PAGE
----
Ubisoft has rebooted The Settlers, a 26-year-old franchise that simulates living in a medieval fantasy world. And the man leading the creation is Volker Wertich, who created the original version of The Settlers in 1991.
The PC game will debut in 2020, and Ubisoft and its Düsseldorf studio are showing it off this week at Gamescom 2019, the big fan event in Cologne, Germany. The game is available now for pre-order on Uplay PC via Ubisoft Store and the Epic Games Store. The game will be available on Ubisoft’s upcoming subscription service, Uplay+.
For Wertich, after starting the initial game and a couple of its sequels, he had a big break. From 2000 onward, he had a 16-year gap on making games based on The Settlers. But then he had a conversation with Ubisoft’s German studio.
“Immediately after discussing this for a few days, we already had a rough imagination of how the game could look like,” Wertich said. “And that’s what we started doing. We want to bring this back to life with a really new and compelling version, where we combine it with new features that we did not have before.”
Wertich is adding some new touches to the game such as the Glory winning strategy, where you can offer up a hero to battle another civilization’s hero to a combat match. The winner can take whatever is up for grabs, like territory.
In an interview with GamesBeat, Wertich said that the latest The Settlers brings back the best, modernized elements from previous The Settlers titles, combining them with brand new features and gameplay systems.
The Settlers can be played both in player-versus-environment and player-versus-player modes in multiplayer. It also has a single-player campaign and skirmish mode. Powered by the Snowdrop engine, the game will use the new procedural map generation technology of landscapes and missions, bringing to players an authentic sense of discovery, exploration, and uniqueness.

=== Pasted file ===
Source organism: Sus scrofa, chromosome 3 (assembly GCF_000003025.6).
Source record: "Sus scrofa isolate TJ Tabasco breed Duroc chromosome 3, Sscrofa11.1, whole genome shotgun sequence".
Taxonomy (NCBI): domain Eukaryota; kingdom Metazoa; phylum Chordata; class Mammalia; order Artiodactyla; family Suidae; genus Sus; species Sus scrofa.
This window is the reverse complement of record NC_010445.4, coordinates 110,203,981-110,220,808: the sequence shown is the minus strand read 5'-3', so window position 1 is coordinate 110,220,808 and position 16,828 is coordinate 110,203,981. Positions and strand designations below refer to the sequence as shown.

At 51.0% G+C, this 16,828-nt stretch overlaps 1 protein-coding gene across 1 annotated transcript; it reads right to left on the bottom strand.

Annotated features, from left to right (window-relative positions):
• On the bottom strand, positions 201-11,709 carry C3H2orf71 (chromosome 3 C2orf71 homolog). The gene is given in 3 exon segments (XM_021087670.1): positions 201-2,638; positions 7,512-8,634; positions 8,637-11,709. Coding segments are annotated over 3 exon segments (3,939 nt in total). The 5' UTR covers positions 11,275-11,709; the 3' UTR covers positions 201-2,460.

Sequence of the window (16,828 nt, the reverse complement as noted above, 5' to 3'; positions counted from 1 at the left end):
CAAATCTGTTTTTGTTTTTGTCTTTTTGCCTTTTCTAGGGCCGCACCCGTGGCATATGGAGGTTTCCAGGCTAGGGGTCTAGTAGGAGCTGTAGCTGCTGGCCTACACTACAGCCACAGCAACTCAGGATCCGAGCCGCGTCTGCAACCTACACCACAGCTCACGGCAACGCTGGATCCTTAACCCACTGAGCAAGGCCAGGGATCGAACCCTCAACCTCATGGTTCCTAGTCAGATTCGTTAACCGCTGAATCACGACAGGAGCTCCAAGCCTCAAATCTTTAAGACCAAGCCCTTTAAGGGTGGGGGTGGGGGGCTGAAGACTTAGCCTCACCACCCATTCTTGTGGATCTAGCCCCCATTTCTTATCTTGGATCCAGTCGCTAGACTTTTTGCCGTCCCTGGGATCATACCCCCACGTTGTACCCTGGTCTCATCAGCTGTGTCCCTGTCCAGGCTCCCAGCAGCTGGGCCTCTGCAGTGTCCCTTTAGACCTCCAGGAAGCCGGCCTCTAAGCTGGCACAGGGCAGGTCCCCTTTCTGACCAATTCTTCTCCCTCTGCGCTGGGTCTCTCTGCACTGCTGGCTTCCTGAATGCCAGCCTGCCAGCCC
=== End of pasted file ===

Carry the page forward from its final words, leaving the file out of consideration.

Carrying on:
Among the features in the upcoming installment, The Settlers will offer alternative methods of victory, including:
- The Combat strategy: Players would control full armies of different units, taking on and defeating enemy armies to take over or defend their territory. Special units such as army leaders can have a positive effect on their troops.
- The Glory strategy: As mentioned above, players would select a hero character who will fight in the arena against the enemy. Once a player initiates a battle, spectators representing both sides will gather at the arena to watch the battle. Winning a fight can lead to dissatisfaction among the defeated party. This however can lead to revolts, allowing the player to take over the enemy territory.
- The Faith strategy: the third winning strategy will allow players to inspire Faith amongst Settlers and will be detailed at a later date.
As to why he returned to it, Wertich said, “It was the most crucial game I did in my career. So it was a breakthrough. Working on it again, that’s really super exciting for me. So to bring it back to the new times, and then create a great new game out of it.”
The Settlers had a hallmark of delivering “what you see is what you get,” Wertich said. It visualized everything you could do in the game in detail. It was a deep simulation, he said, and that helped set it apart and make it successful for so many years.
“There is an aquarium effect, as it’s very nice to look at this world and to just view it,” he said. “One of the best ways to really understand the game is just by observing it. People can really understand the mechanics of the economy.”
You have to pay attention to details like ordering goods so that the deliveries arrive in a timely way so that more goods can be manufactured. The upcoming game will simulate a full economy.
Wertich said that you can win the game through combat, building a big army and attacking others. But you can also train a hero, build a large arena, and then challenge an opponent to a fight. Wertich has been working with Ubisoft for three years now.
“It’s an excellent partnership,” he said. “It’s kind of exciting to see something come back from from the past.”